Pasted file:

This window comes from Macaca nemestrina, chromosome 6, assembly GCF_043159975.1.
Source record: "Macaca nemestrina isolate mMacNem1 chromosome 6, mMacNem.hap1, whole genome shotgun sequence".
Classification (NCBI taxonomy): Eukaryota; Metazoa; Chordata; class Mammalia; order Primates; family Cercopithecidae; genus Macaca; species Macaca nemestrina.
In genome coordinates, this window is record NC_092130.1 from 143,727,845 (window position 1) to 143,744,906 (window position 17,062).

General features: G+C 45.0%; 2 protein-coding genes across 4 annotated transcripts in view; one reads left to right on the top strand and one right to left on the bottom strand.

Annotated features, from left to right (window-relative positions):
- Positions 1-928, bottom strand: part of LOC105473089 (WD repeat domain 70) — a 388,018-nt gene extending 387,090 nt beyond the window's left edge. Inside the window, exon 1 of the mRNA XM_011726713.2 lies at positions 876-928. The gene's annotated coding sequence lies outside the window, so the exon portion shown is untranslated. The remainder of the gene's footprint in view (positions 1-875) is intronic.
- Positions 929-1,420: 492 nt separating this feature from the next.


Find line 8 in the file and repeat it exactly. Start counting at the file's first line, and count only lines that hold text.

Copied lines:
- Positions 929-1,420: 492 nt separating this feature from the next.